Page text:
Holocaust survivors
Holocaust survivors Israel news photo: Flash 90

An agreement was reached between the Claims Conference, an organization that seeks reparations and justice for Holocaust survivors, and the two Israeli journalists who were sued for libel in September 2008, over their film, “Moral Reparations - The Struggle Continues.”

Orly Vilnai and Guy Meroz, of Shamayim Productions Ltd., issued an apology in which they stated that their intention is “to correct the impression that may have been left regarding the Claims Conference in the hearts and minds of those who saw the film ‘Moral Reparations – The Struggle Continues.’”

The film, which was broadcast on the eve of Holocaust Memorial Day of 2008, portrayed the Claims Conference as corrupt, exploiting and cheating the survivors they claim to protect.

They claimed that, “As investigative journalists who view their work as a social mission, we try to engage in critical analysis of various bodies involved in assisting Holocaust survivors. As part of this work, we made this film, which addressed the activity of the Claims Conference.”

The journalists committed to pay the organization NIS 150,000 ($40,000).

“We regret that, in the course of our struggle to correct what we saw as an historical and human injustice, the Claims Conference was wronged due to the fact that we failed to present the whole picture and to accurately reflect all the details as they should have been presented. It was not our intention to cause this outcome,” read the apology.

“For 60 years, the Claims Conference has acted tirelessly on behalf of the Jewish people in order to assist Holocaust survivors and to engage in education, commemoration and documentation of the Holocaust,” the statement continued. “Through [their] work, the Claims Conference has made an unparalleled contribution to the successes of the Jewish people in rehabilitating and rebuilding its life in Israel and in the Diaspora.”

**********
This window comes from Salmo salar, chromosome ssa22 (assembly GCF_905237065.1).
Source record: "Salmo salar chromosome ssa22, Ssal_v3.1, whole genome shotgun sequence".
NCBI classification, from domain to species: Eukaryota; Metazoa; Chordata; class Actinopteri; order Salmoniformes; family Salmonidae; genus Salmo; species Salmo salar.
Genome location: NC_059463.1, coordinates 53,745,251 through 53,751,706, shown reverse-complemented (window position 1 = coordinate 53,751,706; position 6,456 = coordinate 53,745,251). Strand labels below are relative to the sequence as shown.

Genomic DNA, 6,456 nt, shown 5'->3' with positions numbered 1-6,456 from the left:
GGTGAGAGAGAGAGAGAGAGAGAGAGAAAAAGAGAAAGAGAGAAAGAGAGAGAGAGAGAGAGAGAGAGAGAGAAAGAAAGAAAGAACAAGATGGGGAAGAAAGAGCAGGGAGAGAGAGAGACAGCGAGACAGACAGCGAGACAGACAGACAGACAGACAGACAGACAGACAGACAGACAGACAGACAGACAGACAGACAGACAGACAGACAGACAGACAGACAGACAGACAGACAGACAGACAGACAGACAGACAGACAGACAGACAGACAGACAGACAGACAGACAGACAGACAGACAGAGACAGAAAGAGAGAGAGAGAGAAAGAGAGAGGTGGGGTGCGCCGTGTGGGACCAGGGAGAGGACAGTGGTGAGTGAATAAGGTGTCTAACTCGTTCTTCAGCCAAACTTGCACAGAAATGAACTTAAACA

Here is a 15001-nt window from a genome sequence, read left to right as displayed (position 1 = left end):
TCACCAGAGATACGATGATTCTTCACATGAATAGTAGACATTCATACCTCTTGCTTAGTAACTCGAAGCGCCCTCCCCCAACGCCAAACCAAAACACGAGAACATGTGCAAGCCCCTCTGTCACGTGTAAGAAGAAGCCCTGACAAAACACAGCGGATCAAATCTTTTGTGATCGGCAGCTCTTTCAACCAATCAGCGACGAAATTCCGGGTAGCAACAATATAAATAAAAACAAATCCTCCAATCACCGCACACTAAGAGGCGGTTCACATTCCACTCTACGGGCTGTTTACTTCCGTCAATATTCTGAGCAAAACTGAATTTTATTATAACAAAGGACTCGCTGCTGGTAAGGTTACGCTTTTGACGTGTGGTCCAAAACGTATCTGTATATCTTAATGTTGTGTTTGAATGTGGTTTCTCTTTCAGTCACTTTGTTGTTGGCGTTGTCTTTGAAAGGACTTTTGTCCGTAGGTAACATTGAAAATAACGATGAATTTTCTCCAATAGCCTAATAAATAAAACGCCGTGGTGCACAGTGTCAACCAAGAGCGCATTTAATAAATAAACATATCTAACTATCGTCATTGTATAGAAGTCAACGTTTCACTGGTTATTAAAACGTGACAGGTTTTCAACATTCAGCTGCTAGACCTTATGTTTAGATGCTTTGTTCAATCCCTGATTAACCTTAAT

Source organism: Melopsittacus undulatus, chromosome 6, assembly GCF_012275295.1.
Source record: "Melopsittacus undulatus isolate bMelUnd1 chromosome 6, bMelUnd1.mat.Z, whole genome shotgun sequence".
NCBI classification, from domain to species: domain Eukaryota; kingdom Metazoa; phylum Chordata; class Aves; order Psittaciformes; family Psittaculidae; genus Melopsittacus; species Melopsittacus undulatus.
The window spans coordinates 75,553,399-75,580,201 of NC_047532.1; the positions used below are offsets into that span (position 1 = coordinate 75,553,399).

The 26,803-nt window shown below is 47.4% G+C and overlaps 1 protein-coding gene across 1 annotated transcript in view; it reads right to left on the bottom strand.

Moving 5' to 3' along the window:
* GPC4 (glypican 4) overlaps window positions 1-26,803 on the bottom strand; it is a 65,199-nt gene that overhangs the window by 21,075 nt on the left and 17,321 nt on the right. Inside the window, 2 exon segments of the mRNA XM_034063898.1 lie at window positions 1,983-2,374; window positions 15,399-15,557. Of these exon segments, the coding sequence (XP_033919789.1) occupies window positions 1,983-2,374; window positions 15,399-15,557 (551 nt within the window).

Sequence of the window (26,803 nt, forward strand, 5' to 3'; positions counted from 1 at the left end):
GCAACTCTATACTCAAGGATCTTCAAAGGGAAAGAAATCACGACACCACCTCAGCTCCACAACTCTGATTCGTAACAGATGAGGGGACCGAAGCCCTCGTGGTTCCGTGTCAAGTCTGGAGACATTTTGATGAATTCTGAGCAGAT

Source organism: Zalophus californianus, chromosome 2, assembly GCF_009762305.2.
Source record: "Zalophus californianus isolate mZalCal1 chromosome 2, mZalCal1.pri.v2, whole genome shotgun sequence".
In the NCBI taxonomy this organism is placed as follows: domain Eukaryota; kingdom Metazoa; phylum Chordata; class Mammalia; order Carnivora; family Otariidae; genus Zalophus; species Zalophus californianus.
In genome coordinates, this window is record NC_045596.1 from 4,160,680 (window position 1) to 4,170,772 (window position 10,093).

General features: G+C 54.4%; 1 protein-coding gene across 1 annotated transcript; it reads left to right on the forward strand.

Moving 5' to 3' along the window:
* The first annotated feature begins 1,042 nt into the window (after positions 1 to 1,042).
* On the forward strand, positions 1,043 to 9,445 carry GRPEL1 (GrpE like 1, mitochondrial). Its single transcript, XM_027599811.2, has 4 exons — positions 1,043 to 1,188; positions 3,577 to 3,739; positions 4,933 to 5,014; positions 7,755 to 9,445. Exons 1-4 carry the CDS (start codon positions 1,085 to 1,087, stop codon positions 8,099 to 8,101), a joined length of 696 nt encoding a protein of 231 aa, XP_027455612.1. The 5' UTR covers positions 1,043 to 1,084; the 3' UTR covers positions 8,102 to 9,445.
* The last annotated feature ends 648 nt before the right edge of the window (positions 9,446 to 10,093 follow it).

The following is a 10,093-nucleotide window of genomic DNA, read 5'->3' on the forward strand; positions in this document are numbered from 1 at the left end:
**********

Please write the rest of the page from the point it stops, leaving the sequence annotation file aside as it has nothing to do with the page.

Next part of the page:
Vilnai and Meroz noted, “No one disputes the fact that were it not for the Claims Conference the condition of Holocaust survivors around the world, particularly in Israel, would be much worse.” Yet, they also noted that they believe there is a  “frustrating gap between the desire to help Holocaust survivors, which is shared by the entire Jewish people, and the actual condition of Holocaust survivors requires criticism – on occasion harsh if deserved, directed at those who set policy in this area, as well as of those who implement it, since this is a sacred task.” 

“We cannot abandon our loyalty and commitment to such criticism. Neither can we abandon the truth,” they affirmed.

The journalists continued to state that their “intention was and is to assist Holocaust survivors and to advance their well-being, so that in their twilight years they may enjoy the best and most appropriate living conditions possible. We feel proud and happy to have the opportunity to act to promote this objective.”

Did you find a mistake in the article or inappropriate advertisement? Report to us